Like many people in America, I was raised in a Christian household. Christmas was the biggest and most anticipated holiday of the year when I was growing up, and it’s a holiday that’s been difficult to avoid even after leaving the church. Not that I personally wanted to avoid it– while my emotional experience of the holidays has varied widely over the years, it’s been a source of empowerment and spiritual peace to relate to Christmastime on my own terms and reincorporate it into my personal practice as an adult. My choice to do so is often met with confusion by friends and clients at first (“but aren’t you pagan?” “I thought you celebrated the solstice?” “don’t you have religious trauma?” “but y tho???”) …but yes, I am an eclectic sorcerer who celebrates Advent and Christmas in his own ways.
For me, Christmas is inseparable from the Evergreen and the Light– two concepts and archetypes which form the foundation of my own current practice. My cultural concept of Christmas feels like an Americanized version of much older traditions– and I don’t mind using such modernizations in my practice and owning my own modern day experience and social culture. In a lot of ways, this feels more affirming than trying to celebrate Yule in old timey ways that feel stilted or unnatural to me, and trying to insulate myself from modern Christmas culture or my own ancestral Christian traditions.
One of the earliest rituals I remember performing was what my childhood Baptist church called “the hanging of the greens,” where the congregation would gather by candlelight and hang garlands around the sanctuary, bless the advent wreath, sing hymns, and set the nativity altar for the coming season. I always wanted to be on candle and garland duty during that service– I had no fear of hanging over the balcony banisters to hang greens, and I’d been an altar acolyte since I was old enough to be trusted with the candlestick. These are holiday actions that have always felt intuitively right to me, so I wasn’t going to let negative Christian communities take away or tarnish something that is personally meaningful to me, even if I do not identify as a “Christian” specifically these days.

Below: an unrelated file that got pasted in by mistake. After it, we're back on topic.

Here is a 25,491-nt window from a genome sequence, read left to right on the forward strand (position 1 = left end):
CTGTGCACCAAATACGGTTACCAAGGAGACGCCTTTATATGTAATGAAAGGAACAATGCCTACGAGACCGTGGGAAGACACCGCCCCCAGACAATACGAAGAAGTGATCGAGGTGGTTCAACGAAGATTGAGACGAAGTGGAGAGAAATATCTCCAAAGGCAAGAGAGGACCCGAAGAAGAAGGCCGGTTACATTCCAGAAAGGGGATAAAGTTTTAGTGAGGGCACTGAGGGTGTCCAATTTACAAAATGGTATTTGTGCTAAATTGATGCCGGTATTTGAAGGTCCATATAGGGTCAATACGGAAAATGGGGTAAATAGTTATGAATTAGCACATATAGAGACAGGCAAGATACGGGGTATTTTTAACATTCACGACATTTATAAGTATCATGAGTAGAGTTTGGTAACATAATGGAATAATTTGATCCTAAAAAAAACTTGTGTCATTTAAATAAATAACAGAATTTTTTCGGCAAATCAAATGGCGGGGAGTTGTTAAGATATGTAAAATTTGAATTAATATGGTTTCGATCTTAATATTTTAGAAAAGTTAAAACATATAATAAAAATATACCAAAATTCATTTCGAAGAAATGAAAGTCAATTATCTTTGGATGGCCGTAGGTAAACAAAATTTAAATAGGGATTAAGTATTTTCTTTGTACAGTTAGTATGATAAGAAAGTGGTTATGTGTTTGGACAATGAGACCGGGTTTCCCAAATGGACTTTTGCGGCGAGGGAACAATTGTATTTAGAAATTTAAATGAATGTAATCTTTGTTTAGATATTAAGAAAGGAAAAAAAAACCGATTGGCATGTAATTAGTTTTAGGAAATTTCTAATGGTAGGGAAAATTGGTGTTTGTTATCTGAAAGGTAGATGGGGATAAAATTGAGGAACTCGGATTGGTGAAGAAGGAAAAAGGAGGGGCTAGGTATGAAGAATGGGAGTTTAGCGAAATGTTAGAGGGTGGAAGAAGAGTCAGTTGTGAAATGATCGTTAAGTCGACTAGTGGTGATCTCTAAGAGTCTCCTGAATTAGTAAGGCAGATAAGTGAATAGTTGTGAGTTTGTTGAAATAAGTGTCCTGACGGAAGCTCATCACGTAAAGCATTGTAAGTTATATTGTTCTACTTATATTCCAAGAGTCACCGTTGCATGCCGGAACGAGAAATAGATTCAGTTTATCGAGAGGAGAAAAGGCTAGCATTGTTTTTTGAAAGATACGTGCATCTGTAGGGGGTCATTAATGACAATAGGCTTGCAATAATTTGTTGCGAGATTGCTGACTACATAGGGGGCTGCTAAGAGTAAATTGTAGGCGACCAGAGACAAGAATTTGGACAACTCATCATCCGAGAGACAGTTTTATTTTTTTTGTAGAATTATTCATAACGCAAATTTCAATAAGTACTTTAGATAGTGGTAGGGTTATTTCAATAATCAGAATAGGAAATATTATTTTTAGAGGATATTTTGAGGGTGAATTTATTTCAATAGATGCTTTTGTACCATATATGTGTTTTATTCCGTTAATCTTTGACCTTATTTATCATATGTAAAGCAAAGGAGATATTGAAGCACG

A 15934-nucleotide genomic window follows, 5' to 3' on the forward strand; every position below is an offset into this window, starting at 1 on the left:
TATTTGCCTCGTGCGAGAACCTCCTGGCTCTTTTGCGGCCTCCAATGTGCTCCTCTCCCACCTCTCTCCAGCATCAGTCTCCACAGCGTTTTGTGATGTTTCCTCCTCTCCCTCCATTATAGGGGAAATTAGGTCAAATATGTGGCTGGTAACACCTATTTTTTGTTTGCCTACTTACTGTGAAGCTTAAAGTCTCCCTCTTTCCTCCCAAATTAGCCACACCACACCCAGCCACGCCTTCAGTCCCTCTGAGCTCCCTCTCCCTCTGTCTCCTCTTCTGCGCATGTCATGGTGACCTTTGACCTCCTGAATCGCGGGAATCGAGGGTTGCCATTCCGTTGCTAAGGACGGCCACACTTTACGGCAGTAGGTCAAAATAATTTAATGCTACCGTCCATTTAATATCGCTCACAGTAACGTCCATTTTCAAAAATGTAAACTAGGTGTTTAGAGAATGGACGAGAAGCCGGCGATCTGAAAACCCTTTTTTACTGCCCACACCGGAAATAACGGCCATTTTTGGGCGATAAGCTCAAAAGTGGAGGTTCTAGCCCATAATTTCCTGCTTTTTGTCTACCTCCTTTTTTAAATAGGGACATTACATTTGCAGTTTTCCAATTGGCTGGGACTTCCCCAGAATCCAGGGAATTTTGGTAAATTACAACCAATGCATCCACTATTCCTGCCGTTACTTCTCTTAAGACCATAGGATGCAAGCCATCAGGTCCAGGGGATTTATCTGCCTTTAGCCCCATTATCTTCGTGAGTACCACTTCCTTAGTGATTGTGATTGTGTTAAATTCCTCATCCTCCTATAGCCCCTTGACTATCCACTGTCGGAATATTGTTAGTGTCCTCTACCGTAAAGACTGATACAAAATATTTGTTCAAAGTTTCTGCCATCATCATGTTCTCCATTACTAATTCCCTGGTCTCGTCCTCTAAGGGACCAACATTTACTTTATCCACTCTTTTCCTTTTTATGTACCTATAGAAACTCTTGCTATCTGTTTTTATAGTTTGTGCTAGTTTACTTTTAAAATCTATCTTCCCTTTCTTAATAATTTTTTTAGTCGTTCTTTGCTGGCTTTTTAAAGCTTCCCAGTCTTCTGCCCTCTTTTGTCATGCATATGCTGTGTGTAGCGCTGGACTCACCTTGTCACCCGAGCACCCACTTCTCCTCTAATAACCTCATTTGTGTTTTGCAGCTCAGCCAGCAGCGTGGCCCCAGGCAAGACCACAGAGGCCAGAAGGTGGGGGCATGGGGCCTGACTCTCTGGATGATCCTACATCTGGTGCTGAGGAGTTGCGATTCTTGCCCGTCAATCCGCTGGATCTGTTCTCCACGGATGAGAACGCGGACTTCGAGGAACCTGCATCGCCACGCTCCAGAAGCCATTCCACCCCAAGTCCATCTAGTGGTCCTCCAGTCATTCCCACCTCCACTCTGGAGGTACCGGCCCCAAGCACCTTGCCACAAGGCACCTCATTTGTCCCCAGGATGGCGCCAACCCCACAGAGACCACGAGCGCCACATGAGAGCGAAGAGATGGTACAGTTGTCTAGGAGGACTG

I still observe “the hanging of the greens” in my practice at home– it happens the weekend after Thanksgiving in our house. I go for a walk and cut fresh pine branches (from trees that are healthy and seem energetically willing), make offerings to the trees and the land, and then I craft wreaths and garlands for our home altars. You can find more details about how we collect greens and set up seasonal altars in this post. Most of these greens are dedicated to the Tree of Life and Knowledge (my primary spiritual patron/focal point) with specific intentions for celebrating what I personally call the Evergreen, the persistence of life, the source of growth and healing and creativity. In my practice, the Evergreen is what “springs eternal,” and always grows back from the root and the heartwood– it represents life, hope, benevolence, and the creative spirit. It feels correct to honor this natural force of renewal around the time of the Winter Solstice, when the earth reaches its farthest angle away from the sun, and then begins its return back into brighter growing seasons. Humans have observed this natural shift in light and natural energy in lots of ways– I go into more details about the “why” of some of these traditions in this post.
Preparing the winter altar with evergreens similarly aligns with magical work done with the assistance of plant spirits over the course of the season. I often work with conifers, holly, greenbriers, ivy, and ferns over winter, as these tend to stay green year round here. While there are lots of spiritual/symbolic meanings that can be ascribed to the colors red and green, if you go gathering in nature during the winter season, these are simply the colors you are most likely to find– plants are not blooming, berries like rosehips and holly are bright red, the only awake plants are evergreens and hardy groundcovers and weeds. Christmas is red and green because nature says so– humans chose to enhance our experience of this phenomenon by associating intuitive spiritual meaning, such as how Christians use holly leaves to represent the crown of thorns and holly berries to symbolize the drops of Christ’s blood spilled by it. Nature is a neutral ally for almost any spiritual practice– we can engage with nature’s symbolism in whatever way is fitting for our own chosen path.